5. That was the smart, and the right thing to do. It showed that patient that you cared about her, and that you were man enough to address her concerns, and take responsibility for your side of it (there are those that will squirm their way around an issue and attempt to deflect blame). Patients can understand you are human. You have so many patients to care for and so many things to take care of in a day. An apology and a quick attempt to correct the situation will save both parties further upset. Open communication and genuine concern go a long way. Good job, Rob.

  6. That was the smart, and the right thing to do. It showed that patient that you cared about her, and that you were man enough to address her concerns, and take responsibility for your side of it (there are those that will squirm their way around an issue and attempt to deflect blame). Patients can understand you are human. You have so many patients to care for and so many things to take care of in a day. An apology and a quick attempt to correct the situation will save both parties further upset. Open communication and genuine concern go a long way. Good job, Rob.

  7. Fantastic job, Rob! I just read a study (might have been the same one) on this and was getting ready to send it to on to our providers but I think I’ll just send your blog instead!

  8. Fantastic job, Rob! I just read a study (might have been the same one) on this and was getting ready to send it to on to our providers but I think I’ll just send your blog instead!

  9. Right on, Dr. Rob! You get a gold star for excellent communication. Now if we could only get the rest of the world to be up-front, honest and thoughtful…

  10. Right on, Dr. Rob! You get a gold star for excellent communication. Now if we could only get the rest of the world to be up-front, honest and thoughtful…

  11. Wow.. Rob! I’m impressed!
    So many people aren’t willing to own up to their mistakes and in the medical arena.. understandably… they worry about being sued.

    If I were your patient…I’d have even MORE respect for you and trust you even more. I would also feel good about you’re caring enough to set things straight and would cause me to feel like I am in good hands.

    It sounds as though you both are better off for your having done that. Life is a learning process and things happen… sometimes through omission. She sounds like a very reasonable person and a good communicator herself.

    Some people might be afraid to speak up, but this is a good example of why it is important to.

  12. Wow.. Rob! I’m impressed!
    So many people aren’t willing to own up to their mistakes and in the medical arena.. understandably… they worry about being sued.

    If I were your patient…I’d have even MORE respect for you and trust you even more. I would also feel good about you’re caring enough to set things straight and would cause me to feel like I am in good hands.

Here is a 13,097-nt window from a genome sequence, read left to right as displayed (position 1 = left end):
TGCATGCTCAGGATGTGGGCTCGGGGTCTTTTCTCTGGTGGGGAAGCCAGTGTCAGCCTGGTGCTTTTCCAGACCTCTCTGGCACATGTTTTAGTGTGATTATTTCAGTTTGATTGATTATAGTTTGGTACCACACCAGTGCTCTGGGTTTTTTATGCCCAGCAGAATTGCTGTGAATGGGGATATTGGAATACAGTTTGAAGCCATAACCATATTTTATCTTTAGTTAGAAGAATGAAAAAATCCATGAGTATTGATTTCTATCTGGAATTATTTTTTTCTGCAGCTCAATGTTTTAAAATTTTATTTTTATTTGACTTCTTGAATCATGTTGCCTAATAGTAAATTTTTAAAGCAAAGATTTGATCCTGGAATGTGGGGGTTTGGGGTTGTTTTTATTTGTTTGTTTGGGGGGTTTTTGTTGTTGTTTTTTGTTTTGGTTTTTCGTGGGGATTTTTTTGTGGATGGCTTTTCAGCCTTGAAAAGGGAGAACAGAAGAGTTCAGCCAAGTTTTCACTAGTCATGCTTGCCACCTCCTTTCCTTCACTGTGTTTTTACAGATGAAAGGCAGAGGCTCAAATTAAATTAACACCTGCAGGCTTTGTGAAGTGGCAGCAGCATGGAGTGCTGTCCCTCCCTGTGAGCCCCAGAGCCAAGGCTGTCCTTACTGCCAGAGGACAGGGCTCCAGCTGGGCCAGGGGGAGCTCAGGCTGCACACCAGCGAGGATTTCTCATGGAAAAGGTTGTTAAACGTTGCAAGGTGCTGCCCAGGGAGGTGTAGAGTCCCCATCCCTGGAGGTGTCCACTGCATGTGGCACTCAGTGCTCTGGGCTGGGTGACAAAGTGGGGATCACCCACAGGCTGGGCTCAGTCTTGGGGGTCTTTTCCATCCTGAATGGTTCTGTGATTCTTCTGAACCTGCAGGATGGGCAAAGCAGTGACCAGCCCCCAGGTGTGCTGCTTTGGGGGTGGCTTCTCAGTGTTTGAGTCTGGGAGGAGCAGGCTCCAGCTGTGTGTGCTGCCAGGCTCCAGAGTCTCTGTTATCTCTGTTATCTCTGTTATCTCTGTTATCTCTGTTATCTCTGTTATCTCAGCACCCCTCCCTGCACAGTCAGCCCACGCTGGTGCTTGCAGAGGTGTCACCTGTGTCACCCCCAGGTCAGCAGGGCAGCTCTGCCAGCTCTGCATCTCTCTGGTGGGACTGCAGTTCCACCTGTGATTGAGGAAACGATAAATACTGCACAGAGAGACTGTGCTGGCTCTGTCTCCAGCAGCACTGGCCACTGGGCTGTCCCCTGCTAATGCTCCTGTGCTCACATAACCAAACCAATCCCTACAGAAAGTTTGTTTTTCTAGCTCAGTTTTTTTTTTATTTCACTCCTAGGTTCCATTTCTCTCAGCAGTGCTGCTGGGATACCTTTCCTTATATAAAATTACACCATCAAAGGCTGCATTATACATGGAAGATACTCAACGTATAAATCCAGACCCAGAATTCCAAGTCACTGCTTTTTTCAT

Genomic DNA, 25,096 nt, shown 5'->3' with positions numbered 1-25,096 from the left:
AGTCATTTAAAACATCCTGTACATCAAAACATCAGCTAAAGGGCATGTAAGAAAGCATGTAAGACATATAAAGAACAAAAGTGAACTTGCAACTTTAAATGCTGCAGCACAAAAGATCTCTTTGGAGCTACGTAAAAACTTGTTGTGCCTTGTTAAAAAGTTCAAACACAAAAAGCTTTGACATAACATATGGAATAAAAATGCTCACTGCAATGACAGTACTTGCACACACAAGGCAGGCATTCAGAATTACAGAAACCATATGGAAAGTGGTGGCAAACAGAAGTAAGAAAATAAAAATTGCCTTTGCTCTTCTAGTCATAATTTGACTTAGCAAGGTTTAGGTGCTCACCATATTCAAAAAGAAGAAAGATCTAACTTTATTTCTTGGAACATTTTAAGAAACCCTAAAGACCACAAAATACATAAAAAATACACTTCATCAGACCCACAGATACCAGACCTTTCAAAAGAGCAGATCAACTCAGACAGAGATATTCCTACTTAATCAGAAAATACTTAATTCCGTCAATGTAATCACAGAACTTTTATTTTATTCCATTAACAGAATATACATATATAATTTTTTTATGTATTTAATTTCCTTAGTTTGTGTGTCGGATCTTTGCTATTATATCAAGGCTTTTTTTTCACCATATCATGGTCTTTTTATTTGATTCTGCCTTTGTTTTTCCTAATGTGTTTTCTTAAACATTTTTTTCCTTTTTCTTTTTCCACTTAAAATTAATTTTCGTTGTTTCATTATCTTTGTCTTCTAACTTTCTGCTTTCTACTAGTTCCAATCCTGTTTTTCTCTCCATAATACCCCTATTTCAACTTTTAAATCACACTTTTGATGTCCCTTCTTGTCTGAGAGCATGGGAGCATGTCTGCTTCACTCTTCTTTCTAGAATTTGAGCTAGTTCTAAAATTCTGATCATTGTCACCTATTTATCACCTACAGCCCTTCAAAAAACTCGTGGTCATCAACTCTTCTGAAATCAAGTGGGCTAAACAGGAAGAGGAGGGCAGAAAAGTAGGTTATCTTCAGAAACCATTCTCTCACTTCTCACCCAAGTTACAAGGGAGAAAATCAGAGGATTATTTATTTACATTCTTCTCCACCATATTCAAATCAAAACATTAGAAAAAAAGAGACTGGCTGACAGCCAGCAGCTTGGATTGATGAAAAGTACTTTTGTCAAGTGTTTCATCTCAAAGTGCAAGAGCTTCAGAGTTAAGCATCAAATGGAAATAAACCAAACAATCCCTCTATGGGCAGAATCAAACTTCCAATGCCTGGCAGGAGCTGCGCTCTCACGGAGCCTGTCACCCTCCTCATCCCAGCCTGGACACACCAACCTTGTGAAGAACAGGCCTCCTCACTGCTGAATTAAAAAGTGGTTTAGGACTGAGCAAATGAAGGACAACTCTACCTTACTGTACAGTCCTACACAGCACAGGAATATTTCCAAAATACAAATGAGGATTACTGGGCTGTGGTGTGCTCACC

It sounds as though you both are better off for your having done that. Life is a learning process and things happen… sometimes through omission. She sounds like a very reasonable person and a good communicator herself.

    Some people might be afraid to speak up, but this is a good example of why it is important to.

  13. My doctor whom I deeply admire and respect did something thoughtless, which could have turned out quite badly, but fortunately didn’t. He ate something with nuts (I am highly allergic) before my exam and somehow his hand scrubbing didn’t get the rid of the oils and when he did my breast exam my boobs lit up like xmas trees. It was AWFUL.
    It makes me laugh now, because the reaction was INSTANT, and I am grateful nothing serious other than being uncomfortable and sleepy from the antihistamine. He apologized and I was shocked. I didn’t realize doctors actually did that.

    His humanness made me like him a whole heap more.

  14. My doctor whom I deeply admire and respect did something thoughtless, which could have turned out quite badly, but fortunately didn’t. He ate something with nuts (I am highly allergic) before my exam and somehow his hand scrubbing didn’t get the rid of the oils and when he did my breast exam my boobs lit up like xmas trees. It was AWFUL.
    It makes me laugh now, because the reaction was INSTANT, and I am grateful nothing serious other than being uncomfortable and sleepy from the antihistamine. He apologized and I was shocked. I didn’t realize doctors actually did that.

    His humanness made me like him a whole heap more.

  15. Roger W Rains

    How does your malpractice insurer feel about this? Apologizing may decrease your risk of being sued, but if you are sued, it is an admission of liability. In America these days virtually every physician gets sued sooner or later. The attorney they assigned me said “Don’t apologize. Don’t discuss it. With anybody. Period.” I didn’t feel too bad about that because I didn’t feel I’d d0ne anything wrong. But I’m sure plaintiff’s attorney would have been happy to tell the jury I had admitted wrongdoing.
    -RR-

  16. Roger W Rains

    How does your malpractice insurer feel about this? Apologizing may decrease your risk of being sued, but if you are sued, it is an admission of liability. In America these days virtually every physician gets sued sooner or later. The attorney they assigned me said “Don’t apologize. Don’t discuss it. With anybody. Period.” I didn’t feel too bad about that because I didn’t feel I’d d0ne anything wrong. But I’m sure plaintiff’s attorney would have been happy to tell the jury I had admitted wrongdoing.
    -RR-

  17. If it is a true issue of medical error or misjudgment, I wouldn’t jump as quickly to call. This was, however, an issue of poor service and communication. I had simply not done what I said I would. No harm at all was done, so it was not an issue of malpractice. In the case that it is, I still think the article gives a good case for not being elusive.

  18. If it is a true issue of medical error or misjudgment, I wouldn’t jump as quickly to call. This was, however, an issue of poor service and communication. I had simply not done what I said I would. No harm at all was done, so it was not an issue of malpractice. In the case that it is, I still think the article gives a good case for not being elusive.

Comments are closed.